The-Monument-That-Tells-It's-Story

The Monument That Tells It’s Story

As far as I know, the idiom “going out to the bazaar” is only used in Turkish and Persian. When the verb “going out” comes together with bazaar, that is peculiar to Eastern civilizations, the scope of the concept expands; it includes other meanings like sightseeing, walking around, having a great time, learning and shopping. The Western world could understand this logic of an integrated structure, which we call bedestan, as Iate as the 20th century. The construction of giant shopping centers, in which many stores are presented less than one roof, can be considered as the “invention of the East” due to its function and architectural understanding. From this perspective, it would be a mistake to see almost all the famous shopping centers in Turkey, which were built as copies of the Grand Bazaar with their stores, alleys, resting places, and restaurants, as a result of a foreign culture or an adaptation to the rest of the world. For sure, the Grand Bazaar was not only a place that consist of cabinets-that is what the small shops were called before they got combined and turned into big stores- and goods for sale for the people of İstanbul, the capital of the Ottoman Empire. For instance, the Grand Bazaar was sort of a news agent, a newspaper. It was the place where a lot of news on the circumstances in the world was brought with merchandises of the tradesmen who came from Asia and Europe. The Ottoman archives and chronicle records are full of notes of information on the foreign palaces, brought by especially the tradesmen who sold raw, valuable stones and decorated jewelry. It is not a seeret that inviting these people to the palace and the well treatment towards them was found politically important. As a matter of fact, by this way, there were tradesmen who became well-known and even came to the fore in the palace.

On the other hand, Grand Bazaar was the only bank of “The Gate of Happiness”, İstanbul, for centuries. Many people from those who avoid keeping their money and valuable belongings at home for the risk of robbery to the palace officials who wanted to hide their bribe money in a secure place, were benefiting from the safe deposit boxes in the Grand Bazaar. These people used to go into the private divisions with a key and a special seal in their hands, escorted by private officials, get what they need from the box/trunk or add something in, lock the trunk, stamp it, and then leave with the officials again. The tradesmen used to lend money in return of a deposit or a valuable belonging. However, this event sametimes resulted in taking advantage of same customers. The Turkish idiom “spinning the cabinet” comes from the tradesmen who used to deceive their customers, who would need to sell his/her belonging, by taking him/her to each and every cabinet (that is what shops were called back then), pretending like they  were trying to sell it for the best price, and at the end would buy it from the customer for much lower than its value. Complaints on this issue can be seen in many edicts. In fact, it was even possible to obtain information about the economy in the world and the Empire by only wandering in the Grand Bazaar without doing any shop- ping, and by checking the prices of goods. You would think differently if the goods were a lot in number and came from many different countries or if it was less and came only from certain places. “So, the war between Austria and France is not finished!” “I guess Persians blocked the way. Or else silk would be a lot in this season.” It was also possible to make similar assumptions by looking at the changes of the prices of certain goods. Why would not the fabrics made in France or Yenice come if there was not any war? News of almost the entire pirate attacks in the Mediterranean, the fights for the throne and the epidemic invasions would come to the Bazaar first, and then spread to the city in waves. The information about the Duke of Venice, who confiscated the jewels of the former French Emperor’s mather because of unpaid depts and the sale of those stones; the news of the debaucheries of the King of Spain and the fact that some worthless beads gained value because of his interest of giving gifts to his lovers, was probably heard in the Bazaar at the same time with the people of those countries. I think this was not a one sided relationship. Most probably, some news about the Ottoman Empire was also carried to other places by the same people .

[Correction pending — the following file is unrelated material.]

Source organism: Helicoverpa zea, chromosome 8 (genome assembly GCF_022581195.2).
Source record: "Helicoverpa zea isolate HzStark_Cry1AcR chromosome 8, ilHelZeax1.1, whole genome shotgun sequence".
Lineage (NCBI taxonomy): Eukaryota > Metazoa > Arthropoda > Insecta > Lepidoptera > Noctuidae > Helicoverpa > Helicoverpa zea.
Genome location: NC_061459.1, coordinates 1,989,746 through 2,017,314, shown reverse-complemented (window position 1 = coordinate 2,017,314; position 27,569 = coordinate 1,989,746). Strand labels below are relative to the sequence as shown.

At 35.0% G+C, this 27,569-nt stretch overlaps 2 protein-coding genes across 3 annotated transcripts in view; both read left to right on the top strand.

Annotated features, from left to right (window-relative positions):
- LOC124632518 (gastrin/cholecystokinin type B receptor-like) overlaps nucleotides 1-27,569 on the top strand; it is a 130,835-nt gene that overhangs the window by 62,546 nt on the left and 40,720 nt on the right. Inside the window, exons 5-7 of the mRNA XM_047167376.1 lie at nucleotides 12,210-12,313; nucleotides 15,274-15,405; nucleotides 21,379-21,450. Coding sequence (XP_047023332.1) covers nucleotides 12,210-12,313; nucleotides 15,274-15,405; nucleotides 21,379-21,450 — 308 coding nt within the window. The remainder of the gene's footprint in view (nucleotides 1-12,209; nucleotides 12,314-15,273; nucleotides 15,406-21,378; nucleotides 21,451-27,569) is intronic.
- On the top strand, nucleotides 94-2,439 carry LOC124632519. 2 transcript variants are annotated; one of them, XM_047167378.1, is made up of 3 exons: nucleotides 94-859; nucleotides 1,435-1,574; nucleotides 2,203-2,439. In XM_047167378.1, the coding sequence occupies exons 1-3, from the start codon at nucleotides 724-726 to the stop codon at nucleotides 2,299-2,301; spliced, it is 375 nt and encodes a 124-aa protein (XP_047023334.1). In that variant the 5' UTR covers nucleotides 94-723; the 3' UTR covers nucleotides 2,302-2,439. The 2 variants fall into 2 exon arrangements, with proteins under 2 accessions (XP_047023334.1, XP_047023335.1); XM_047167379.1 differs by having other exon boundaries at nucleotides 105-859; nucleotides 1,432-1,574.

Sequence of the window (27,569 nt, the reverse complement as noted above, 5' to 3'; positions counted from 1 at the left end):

If this was not the case, how could the western tradesmen raise their merchandise prices up to its exact value, if they hadn’t heard about the “secret reduction” of the amount of gold in coin In centuries, Ankara was bom, İstanbul was overshadowed. Galata Tahtakale developed. And everything new took something away from the Grand Bazaar. Its function changed and people became different. However, despite of all these changes, even though it is not the only place where the pulse of the economy is tracked like in old times, it always kept i ts characteristic of being one of the centers of economy. It became the barometer of gold and silver market. Because of the lighting problem (before the use of electricity, any light source that may because fire was prohibited in the Bazaar), its opening in the morning and dosing before the sunset became the sign of the tourism sector. Most importantly, before, the Bazaar’s importance came from its function but today, it is a monument that tells its entire past to those who knows how to listen. The Grand Bazaar remained as the focus of information trade until the World War II. During the war years, the Grand Bazaar was the place in which the employees of the German and British news organizations competed ruthlessly with each other.

 Avni Özgürel

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